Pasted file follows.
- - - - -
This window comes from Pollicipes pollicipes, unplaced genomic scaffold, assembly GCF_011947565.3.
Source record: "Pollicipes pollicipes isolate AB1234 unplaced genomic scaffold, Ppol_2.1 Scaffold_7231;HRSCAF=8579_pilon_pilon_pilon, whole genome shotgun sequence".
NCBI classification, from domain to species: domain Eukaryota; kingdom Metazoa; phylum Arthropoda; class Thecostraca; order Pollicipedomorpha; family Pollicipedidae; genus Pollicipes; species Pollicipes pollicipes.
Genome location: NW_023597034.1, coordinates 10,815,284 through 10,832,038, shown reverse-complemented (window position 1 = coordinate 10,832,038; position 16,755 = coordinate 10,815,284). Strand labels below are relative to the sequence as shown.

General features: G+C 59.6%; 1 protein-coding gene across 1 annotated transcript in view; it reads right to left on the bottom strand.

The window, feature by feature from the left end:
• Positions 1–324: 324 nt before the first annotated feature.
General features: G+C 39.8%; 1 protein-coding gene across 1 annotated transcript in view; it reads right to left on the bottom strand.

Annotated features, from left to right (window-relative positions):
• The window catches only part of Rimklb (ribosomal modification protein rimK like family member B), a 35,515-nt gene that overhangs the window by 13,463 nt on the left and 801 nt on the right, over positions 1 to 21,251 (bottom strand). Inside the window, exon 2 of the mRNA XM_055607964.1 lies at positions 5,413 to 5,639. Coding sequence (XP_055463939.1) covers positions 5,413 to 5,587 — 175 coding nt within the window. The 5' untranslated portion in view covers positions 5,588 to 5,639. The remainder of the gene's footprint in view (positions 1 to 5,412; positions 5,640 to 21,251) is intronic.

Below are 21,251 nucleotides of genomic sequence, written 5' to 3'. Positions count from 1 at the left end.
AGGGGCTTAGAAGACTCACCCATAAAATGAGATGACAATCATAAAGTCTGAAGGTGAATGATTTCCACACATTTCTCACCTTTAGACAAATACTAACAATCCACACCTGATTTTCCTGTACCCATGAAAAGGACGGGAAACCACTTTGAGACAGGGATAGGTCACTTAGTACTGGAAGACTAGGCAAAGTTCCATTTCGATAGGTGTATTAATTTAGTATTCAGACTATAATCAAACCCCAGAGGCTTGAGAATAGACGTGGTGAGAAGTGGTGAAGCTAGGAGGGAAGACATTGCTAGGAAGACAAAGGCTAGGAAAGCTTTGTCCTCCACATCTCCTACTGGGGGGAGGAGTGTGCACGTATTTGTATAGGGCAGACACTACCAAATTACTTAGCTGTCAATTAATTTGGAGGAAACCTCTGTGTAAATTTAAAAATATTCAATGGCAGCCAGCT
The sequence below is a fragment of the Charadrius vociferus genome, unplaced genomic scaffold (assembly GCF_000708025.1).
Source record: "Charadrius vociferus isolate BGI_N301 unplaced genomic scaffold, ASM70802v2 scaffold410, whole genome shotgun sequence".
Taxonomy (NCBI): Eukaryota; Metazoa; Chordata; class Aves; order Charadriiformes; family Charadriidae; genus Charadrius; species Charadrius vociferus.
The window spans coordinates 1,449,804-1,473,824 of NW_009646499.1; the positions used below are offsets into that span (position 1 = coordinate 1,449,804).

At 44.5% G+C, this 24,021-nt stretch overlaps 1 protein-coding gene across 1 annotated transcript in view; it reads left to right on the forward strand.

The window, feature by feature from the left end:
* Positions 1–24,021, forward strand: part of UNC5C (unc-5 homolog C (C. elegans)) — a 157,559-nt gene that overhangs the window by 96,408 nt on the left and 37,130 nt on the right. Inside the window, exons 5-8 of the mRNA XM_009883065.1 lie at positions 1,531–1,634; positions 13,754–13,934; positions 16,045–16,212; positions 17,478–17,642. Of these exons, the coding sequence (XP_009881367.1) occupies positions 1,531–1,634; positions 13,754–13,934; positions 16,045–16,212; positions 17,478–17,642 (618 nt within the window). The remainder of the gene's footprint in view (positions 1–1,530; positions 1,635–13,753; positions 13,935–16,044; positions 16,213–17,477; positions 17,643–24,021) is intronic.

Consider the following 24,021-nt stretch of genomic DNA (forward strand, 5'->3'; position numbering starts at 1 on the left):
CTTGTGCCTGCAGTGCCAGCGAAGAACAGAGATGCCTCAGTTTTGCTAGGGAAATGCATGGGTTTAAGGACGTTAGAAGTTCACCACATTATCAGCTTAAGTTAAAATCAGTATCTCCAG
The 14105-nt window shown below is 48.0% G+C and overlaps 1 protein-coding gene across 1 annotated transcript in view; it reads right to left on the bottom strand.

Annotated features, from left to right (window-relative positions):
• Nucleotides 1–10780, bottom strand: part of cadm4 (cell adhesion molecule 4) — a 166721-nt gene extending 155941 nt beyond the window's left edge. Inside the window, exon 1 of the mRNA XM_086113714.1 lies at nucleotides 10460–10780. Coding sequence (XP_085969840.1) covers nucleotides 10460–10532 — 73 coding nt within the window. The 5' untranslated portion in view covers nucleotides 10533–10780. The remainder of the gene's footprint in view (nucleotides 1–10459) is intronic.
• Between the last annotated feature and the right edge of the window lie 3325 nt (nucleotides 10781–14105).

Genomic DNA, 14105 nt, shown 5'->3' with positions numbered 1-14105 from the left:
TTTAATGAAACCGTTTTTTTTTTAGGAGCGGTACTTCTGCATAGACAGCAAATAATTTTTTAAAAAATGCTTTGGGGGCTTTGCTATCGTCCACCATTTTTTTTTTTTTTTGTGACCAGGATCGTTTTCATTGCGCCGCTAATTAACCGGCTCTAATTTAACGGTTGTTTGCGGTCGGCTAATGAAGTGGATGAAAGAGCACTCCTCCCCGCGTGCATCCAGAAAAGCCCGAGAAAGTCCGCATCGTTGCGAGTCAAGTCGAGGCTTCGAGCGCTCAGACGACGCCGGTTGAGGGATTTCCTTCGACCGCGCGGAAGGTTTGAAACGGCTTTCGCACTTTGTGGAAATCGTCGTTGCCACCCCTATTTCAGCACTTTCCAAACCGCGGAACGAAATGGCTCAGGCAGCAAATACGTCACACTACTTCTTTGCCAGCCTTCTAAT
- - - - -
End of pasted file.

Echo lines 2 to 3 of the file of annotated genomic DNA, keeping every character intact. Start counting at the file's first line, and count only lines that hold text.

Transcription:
Source record: "Pollicipes pollicipes isolate AB1234 unplaced genomic scaffold, Ppol_2.1 Scaffold_7231;HRSCAF=8579_pilon_pilon_pilon, whole genome shotgun sequence".
NCBI classification, from domain to species: domain Eukaryota; kingdom Metazoa; phylum Arthropoda; class Thecostraca; order Pollicipedomorpha; family Pollicipedidae; genus Pollicipes; species Pollicipes pollicipes.